“We contend with extreme differences. Our farms in Florida receive an annual rainfall of 130 inches, and we have throw-out pumps for draining excess water off as well as pumps for irrigation. Our farming is very intense here, and per acre operating costs can be as high as $5,500.

“In North Dakota, our potatoes are grown in dryland farms. Our input costs are less than half of what they are in Florida, but our yield is about the same. In New Mexico, it’s the traditional irrigated farming on sandy loam soils other growers are familiar with.”

In Florida, planting begins in October and harvest will last from February until May. In New Mexico, Tri-Campbell plants in February and is harvesting by the end of June. The North Dakota crop is planted in April through May, and harvest begins in the middle of August.

The Florida and New Mexico crops are field run right into Tri-Campbell’s fresh packing facilities, and the North Dakota potatoes are piled in storage through May of the following year. All of the production is sold as open market, fresh and seed potatoes.

“We used to be big chip-stock and French fry producers, but we no longer contract with processors,” Campbell said. “Since our focus is on potato marketing, from ‘A to Z’, we find there is a lot of upside potential in cash and spot market sales with our buyers. We ship all over the United States and Canada, and we have hundreds of accounts with repackers, wholesalers, retailers and foodservice organizations.”

Tri-Campbell has its own trucking company and is equipped not only to handle large orders, but can seek out unique opportunities in foodservice or with customers who only need a few pallets of potatoes at a time. “We do whatever our customers demand,” Campbell said. “We work with our buyers on food safety issues, third-party auditing and traceability.”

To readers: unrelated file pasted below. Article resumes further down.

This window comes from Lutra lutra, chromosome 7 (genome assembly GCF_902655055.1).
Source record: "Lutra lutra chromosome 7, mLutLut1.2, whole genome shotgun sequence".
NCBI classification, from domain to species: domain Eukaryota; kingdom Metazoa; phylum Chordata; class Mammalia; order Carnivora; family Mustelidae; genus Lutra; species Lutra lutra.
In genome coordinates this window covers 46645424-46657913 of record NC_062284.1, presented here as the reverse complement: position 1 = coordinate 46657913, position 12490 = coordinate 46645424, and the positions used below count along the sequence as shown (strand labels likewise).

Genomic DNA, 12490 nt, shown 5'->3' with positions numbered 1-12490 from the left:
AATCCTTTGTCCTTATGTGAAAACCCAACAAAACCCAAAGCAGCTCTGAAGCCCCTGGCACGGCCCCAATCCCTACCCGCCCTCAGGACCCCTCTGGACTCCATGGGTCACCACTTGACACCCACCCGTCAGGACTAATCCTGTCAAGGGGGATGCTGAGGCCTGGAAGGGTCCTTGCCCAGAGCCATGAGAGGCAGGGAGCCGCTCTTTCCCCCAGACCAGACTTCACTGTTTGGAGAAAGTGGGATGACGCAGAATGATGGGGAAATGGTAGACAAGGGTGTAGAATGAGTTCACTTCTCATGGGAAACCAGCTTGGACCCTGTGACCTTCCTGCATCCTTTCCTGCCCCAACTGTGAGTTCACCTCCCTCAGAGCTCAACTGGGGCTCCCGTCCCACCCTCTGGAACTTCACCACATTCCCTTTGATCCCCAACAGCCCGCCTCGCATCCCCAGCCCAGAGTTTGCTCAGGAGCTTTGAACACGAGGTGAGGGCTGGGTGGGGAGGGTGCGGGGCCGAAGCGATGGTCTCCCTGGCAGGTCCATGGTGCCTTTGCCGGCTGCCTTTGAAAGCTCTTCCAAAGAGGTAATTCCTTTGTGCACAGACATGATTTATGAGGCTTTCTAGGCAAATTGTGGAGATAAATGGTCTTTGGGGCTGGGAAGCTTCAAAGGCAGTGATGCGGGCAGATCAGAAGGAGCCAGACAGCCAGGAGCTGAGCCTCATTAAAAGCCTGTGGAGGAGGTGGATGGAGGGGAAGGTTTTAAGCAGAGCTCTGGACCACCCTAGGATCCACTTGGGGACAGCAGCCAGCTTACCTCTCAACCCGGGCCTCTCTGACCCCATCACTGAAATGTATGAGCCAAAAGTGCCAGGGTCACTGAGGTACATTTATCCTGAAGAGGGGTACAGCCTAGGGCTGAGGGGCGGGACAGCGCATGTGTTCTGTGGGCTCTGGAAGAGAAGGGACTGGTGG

Tri-Campbell is dealing with potatoes 12 months out of the year. If they aren’t growing them, then they are buying them or making production arrangements and decisions with other growers. Some of their buyers are anxious to switch to new crop potatoes, and others tend to stay with the old crop as long as it’s available.

Automating Trend

Today’s grower/shipper is faced with a steady barrage of labor issues. As with all agricultural producers, Tri-Campbell is constantly challenged in staffing an adequate work force. Various labor issues are making it tougher to hire and keep employees.

“We are continuously upgrading to larger, more automated equipment,” Campbell said. “If I can buy machinery that can replace three or four laborers, I’ll usually do it. In the field, we run four-row harvesters and eight-row planters.

“We are also upgrading our packing facilities. Electronic graders virtually replace 10 to 11 people, eliminating the need for manual grading. We also have automatic balers for all of our poly-bag machines.”